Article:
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  • Tax

    House of Lords panel calls for SDLT reform



    A House of Lords committee has called for the government to reform stamp duty because it has “seriously distorted the housing market”.

    The committee on intergenerational fairness also recommended for the government allow local authorities to develop unused land owned by public sector bodies and give them greater freedom to borrow to build.

    The committee report said: “The government should review the effect of stamp duty on the liquidity of the housing market and consider how stamp duty could be reformed to improve the housing choices and availability for young families.”

    Lord True, the chair of the committee, added: “We found that intergenerational bonds are still strong, and the evidence suggested both young and older people recognise the contribution the other makes and the challenges they face.

    “However, there is a risk that those connections could be undermined if the Government does not get a grip on key issues such as access to housing, secure employment and fairness in tax and benefits.”

    Full/source article

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    We seem to reform SDLT on a regular basis, usually in the government's favour. The attached tables show that since 1984, when SDLT was 0% below £30k and 1% above, how it has steadily increased to current levels:

    https://www.stampdutyrates.co.uk/historic-rates.html

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    40 odd yrs ago SD on a Home Counties 3 bed semi was around 2 weeks gross average wage.

    Today it is closer to 28 weeks gross average wage - or 36 weeks of the net average wage.

    Massive transaction costs when moving home do act to dissuade people from moving - when they can extend or do loft conversion for about the same as the dead money on moving fees.

    In turn that removes a chunk of the formerly cheaper homes from the market forever.


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    They need to reduce stamp duty so the elderly don't have to pay a fortune to downsize. No point downsizing if the money released goes in stamp duty.

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    Plus many retirees when "downsizing" will maybe still want say a 3 bed bungalow (so grandkids can sleep over) - which may well cost as much or even more than their 3/4 bed semi or detached house if in similar location.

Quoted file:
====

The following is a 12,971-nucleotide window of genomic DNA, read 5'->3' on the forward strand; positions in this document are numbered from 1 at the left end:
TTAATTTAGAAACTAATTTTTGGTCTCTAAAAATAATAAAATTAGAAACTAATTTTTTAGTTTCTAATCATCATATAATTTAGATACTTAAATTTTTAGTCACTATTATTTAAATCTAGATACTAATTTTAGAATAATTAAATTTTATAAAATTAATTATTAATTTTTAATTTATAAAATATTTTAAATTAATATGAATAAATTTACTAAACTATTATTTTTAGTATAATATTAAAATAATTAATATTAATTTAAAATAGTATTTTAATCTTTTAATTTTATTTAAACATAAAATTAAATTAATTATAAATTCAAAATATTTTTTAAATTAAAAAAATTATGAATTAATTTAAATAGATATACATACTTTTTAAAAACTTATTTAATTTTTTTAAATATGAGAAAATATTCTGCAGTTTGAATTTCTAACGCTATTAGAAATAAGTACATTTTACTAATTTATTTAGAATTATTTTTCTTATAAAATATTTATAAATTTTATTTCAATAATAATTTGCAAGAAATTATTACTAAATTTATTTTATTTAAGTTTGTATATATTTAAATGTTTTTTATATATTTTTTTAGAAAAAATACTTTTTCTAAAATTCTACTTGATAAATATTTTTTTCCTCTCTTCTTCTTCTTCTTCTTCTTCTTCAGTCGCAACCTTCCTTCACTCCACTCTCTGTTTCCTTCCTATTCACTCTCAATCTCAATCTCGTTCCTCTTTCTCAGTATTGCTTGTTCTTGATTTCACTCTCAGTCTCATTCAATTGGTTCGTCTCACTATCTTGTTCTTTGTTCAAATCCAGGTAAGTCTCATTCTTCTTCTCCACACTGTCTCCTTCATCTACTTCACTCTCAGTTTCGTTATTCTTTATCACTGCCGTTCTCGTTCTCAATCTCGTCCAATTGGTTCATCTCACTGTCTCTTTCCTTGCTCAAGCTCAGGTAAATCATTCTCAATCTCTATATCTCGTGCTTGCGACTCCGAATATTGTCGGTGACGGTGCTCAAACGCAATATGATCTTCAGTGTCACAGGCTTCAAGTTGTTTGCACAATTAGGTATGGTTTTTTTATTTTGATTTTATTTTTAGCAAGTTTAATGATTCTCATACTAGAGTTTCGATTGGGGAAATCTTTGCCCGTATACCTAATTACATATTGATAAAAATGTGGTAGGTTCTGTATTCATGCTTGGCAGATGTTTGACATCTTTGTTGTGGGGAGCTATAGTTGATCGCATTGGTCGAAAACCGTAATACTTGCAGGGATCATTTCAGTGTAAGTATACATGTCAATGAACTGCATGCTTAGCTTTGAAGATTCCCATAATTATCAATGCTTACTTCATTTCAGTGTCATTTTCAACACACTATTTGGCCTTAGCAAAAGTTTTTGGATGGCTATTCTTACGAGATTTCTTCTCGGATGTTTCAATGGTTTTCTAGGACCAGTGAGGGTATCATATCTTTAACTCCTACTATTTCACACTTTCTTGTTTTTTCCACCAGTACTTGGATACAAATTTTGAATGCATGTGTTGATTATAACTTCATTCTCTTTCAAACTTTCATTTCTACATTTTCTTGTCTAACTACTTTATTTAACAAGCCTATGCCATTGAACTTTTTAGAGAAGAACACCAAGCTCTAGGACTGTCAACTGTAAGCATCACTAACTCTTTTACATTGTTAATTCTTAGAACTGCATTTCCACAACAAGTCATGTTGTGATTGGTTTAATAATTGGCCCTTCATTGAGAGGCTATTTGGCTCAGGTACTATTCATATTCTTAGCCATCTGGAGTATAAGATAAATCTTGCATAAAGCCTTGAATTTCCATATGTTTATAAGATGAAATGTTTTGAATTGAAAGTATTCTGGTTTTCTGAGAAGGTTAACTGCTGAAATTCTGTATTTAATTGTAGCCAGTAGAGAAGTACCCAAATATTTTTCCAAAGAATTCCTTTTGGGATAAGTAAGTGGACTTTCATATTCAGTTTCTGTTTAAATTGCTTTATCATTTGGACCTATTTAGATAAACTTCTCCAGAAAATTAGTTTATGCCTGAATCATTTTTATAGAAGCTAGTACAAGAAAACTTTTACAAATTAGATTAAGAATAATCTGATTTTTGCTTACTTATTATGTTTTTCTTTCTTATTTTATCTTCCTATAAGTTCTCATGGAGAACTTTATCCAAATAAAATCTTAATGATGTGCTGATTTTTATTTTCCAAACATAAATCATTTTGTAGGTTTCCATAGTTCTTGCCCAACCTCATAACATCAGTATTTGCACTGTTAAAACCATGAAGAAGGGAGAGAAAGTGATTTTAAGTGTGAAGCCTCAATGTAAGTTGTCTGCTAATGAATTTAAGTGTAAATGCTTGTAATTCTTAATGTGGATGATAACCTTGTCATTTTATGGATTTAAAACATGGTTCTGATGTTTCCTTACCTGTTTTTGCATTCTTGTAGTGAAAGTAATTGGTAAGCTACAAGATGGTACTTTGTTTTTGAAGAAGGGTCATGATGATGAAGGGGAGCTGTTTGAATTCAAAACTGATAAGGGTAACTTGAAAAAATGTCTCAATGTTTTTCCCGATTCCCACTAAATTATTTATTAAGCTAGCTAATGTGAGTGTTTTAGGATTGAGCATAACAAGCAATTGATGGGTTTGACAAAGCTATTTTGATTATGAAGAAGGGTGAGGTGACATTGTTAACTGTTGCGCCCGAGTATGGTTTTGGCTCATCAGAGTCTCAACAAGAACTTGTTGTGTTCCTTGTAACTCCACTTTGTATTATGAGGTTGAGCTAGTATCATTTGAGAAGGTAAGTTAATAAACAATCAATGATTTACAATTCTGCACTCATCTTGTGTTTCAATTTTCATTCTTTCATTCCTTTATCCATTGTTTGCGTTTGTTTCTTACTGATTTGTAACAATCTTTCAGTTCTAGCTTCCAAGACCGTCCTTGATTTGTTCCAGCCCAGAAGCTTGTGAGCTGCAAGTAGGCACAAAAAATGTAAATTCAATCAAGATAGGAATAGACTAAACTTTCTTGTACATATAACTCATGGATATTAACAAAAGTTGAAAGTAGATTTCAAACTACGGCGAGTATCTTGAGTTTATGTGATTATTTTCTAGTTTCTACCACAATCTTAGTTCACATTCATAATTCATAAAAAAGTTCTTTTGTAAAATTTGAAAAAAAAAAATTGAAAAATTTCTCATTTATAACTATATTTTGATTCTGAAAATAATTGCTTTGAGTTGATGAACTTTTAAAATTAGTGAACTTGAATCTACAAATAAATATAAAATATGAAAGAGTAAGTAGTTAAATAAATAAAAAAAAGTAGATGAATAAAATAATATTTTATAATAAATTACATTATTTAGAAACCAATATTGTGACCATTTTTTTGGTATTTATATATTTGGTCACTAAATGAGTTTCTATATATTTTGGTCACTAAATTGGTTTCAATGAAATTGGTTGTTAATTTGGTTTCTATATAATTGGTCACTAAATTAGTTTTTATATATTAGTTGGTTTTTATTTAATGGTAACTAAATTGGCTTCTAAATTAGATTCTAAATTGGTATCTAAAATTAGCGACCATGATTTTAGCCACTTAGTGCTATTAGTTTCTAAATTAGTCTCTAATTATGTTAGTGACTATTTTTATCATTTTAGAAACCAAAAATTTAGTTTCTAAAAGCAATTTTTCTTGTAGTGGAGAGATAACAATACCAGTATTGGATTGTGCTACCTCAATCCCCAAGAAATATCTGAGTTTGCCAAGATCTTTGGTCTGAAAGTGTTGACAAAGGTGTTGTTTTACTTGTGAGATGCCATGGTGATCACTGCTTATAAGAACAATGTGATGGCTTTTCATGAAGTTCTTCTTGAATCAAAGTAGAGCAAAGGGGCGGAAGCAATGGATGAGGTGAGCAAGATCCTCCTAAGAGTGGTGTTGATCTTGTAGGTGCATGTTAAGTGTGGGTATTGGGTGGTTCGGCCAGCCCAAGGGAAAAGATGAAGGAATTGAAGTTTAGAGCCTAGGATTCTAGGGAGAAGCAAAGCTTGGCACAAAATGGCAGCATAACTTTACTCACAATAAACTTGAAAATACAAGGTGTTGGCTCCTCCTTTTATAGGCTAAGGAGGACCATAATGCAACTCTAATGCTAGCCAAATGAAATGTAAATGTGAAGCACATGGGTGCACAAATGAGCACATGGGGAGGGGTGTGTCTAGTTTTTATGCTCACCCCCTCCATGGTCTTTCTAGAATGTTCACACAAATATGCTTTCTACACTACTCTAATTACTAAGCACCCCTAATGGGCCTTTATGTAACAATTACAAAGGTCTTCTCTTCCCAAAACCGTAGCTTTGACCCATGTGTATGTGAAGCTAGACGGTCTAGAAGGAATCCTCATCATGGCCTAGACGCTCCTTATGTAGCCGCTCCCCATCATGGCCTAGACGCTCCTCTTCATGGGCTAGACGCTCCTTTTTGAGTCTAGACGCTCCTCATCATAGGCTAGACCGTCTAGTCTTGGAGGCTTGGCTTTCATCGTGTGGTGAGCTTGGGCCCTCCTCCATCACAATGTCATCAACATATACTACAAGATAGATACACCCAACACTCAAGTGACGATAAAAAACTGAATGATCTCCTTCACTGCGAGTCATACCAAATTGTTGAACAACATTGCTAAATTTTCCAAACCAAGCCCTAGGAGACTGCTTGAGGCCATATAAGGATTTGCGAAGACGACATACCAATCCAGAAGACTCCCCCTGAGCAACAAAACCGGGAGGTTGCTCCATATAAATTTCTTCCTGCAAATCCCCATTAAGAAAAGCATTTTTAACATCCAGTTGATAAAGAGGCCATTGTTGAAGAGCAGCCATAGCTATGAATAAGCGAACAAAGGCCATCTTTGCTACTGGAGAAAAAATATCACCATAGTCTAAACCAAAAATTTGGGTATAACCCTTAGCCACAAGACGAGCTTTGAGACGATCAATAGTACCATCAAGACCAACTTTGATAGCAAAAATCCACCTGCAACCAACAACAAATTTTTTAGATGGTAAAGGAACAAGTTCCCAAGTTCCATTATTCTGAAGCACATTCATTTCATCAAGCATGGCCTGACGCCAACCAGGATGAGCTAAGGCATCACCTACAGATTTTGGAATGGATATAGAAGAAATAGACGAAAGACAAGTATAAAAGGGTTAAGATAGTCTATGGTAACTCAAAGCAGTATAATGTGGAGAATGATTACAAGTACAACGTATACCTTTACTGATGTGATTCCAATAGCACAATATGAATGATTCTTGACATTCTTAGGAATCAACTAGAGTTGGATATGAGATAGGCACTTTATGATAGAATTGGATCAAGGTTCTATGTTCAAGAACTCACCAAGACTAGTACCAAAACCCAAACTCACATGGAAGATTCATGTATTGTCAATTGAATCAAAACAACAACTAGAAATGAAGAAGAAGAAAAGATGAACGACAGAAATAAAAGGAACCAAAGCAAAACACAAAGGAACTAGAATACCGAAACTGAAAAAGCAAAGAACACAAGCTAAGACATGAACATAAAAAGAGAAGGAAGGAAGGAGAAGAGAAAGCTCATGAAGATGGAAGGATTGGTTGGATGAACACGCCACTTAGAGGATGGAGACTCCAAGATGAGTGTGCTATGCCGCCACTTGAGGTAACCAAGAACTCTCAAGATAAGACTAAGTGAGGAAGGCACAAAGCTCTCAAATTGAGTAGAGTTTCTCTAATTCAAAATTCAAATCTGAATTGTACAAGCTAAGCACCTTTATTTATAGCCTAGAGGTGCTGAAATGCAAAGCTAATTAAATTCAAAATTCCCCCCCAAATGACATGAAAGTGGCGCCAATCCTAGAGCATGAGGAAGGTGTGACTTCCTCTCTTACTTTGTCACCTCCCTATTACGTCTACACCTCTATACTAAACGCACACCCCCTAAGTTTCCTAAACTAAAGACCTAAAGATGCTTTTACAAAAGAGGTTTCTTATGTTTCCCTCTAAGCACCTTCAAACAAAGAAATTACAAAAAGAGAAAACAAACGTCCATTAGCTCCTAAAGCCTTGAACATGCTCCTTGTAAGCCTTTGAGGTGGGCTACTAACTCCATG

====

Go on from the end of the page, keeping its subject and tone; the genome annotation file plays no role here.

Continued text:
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    My first house cost £59500.  £0 stamp duty. The next cost £155k so £1550 stamp duty.  I still have these early buys.

    The first house is now worth about £450k and if I were to buy it again the stamp duty would be £26000.  The second house is about £675k and if I were to buy it again today the stamp duty I would pay would be £44000.

    So whilst my first house has increased about 7 fold in value the stamp duty has increased infinitely and whilst the second house has quadrupled in value the stamp duty has increased by a factor of 28.  Nobody could accuse the government of being greedy now could they!

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    If you were to sell, assuming CGT at 28% and no allowances that will be a hefty £254k in CGT on top of the £70k SDLT! And the government have a debt problem!

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    Too right.  I am in the process of selling up my portfolio as I have realised that being a landlord now is actually ruining my enjoyment of life and I have come to realise that you only live once. These are the sort of CGT numbers I am paying.  Additionally, when I bought my own house in 2016 my stamp duty was almost 6 figures.  My wife works really hard  as a teaching assistant and this stamp duty alone was many many years of her pay.

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    SDLT has been brilliant for loft and kitchen extension firms around London! People would rather use the (wasted) money that it would cost them to move up the housing ladder to stay put and (in theory) bank it by investing in making their current home bigger. Unfortunately, the long-term effect it's pulling the next rung out of the ladder for people hoping to step up from the eponymous one and two bedroom "luxury" flats up small family homes. Even longer term it will eventually lead to even more empty-nesters rattling around in outsized homes and/or a return to more instances of three-generations living in one house.

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    Just an anonymous opinion on the Internet.